At the same time LeBron James inches one step closer to reaching the potential laid out for him eight years ago as the most heralded No. 1 draft pick in NBA history, the league's last global phenom closes the book on a career that undeniably lived up to the hype.
Remember when Shaquille O'Neal was still a mystery? Back in 1992, the LSU junior was a no-brainer top draft pick, but not yet a sure thing. Back then, the best we could say about the 20-year-old Shaq is that he had the potential to enter the conversation with Wilt Chamberlain, Bill Russell and Kareem Abdul-Jabbar as one of the all-time legends at his position.
Today? Shaq leaves the game having accomplished that much and more. Today, Shaq retires as the greatest NBA center of all time. Here are five reasons why.
The worst injustice of Shaq’s career was that too many people believed he was only great because he was big.
So far from the truth.
Shaq could handle the ball well enough to lead the break or unleash a crossover that left opponents in the dust. He could hit jump shots and hit teammates with pinpoint no-look passes. He could spin and slip his 7-foot-1, 300-something-pound frame into the lane for hooks and bankers with moves that had nothing to do with pure power.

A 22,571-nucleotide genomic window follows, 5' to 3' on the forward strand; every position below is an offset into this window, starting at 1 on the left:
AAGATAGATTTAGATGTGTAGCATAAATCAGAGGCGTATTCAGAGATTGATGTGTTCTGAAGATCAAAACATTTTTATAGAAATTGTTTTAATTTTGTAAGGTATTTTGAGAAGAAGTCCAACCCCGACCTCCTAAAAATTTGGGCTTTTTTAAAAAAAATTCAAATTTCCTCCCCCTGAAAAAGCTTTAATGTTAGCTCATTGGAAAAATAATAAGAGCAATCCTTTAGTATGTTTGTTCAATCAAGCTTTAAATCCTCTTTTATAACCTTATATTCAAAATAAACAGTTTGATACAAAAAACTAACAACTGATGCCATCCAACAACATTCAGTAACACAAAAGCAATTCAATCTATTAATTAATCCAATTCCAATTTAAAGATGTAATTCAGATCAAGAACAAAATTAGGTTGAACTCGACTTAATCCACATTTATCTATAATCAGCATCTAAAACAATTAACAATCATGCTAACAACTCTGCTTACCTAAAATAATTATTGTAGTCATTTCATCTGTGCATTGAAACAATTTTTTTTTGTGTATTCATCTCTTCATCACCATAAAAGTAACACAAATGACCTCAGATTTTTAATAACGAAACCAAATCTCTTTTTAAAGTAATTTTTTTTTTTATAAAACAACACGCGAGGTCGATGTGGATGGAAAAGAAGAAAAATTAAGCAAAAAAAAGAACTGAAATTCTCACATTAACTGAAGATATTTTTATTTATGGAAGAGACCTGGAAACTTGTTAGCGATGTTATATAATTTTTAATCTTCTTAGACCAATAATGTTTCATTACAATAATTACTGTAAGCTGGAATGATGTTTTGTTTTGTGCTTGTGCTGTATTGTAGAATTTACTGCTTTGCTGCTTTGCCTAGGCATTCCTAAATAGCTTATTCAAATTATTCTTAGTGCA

But as he increased the mileage and pounds throughout his career, the public forgot how many tools Shaq had in his toolbox. Size alone didn’t make him arguably the best passing big man of his era. Size didn’t give him the timing to block more than 2,700 shots (7th all-time). Size didn’t give him the desire to pull down more than 13,000 rebounds (12th all-time). Size didn’t give him the accuracy to score more than 28,000 points (5th all-time).
Size didn't put him in the career postseason top five in points, rebounds and blocks. Four NBA championships, three Finals MVPs, one regular season MVP, three All-Star Game MVPs, Olympic and World Championship gold medals … if it were as simple as size, Giant Gonzalez would have a spot in the Naismith Hall of Fame. Shaq was one big-ass basketball player, but he was indeed a basketball player.
As great as Michael Jordan was on the court, don’t get it twisted: A large part of why MJ’s spot as the G.O.A.T. goes mostly unchallenged (as Scottie Pippen learned recently) is the media and marketing machine behind the Jordan mythology. Shaq isn’t Mike, but he is an ambassador of the sport whose celebrity will carry his legacy long after he’s finished playing.
Shaq helped define the modern athlete, the man who is his own business and his own brand. Shaq made music. He made movies and TV shows. He owned clothing lines and record labels. He was so good at being famous that, even as he slid from superstar (Magic, Lakers, Heat) to role player (Cavs, Celtics), Shaq was still arguably the third-most recognizable basketball player on the planet, behind Kobe Bryant and LeBron.
As time goes by and younger generations lose knowledge of Shaq’s game, they'll still remember his name.
One thing currently keeping Dwight Howard off the short list of all-time great centers is the idea that he doesn’t have a lot of competition in today’s NBA. Similarly, Chamberlain’s place in history has been somewhat devalued because of a perceived lack of sizable rivals.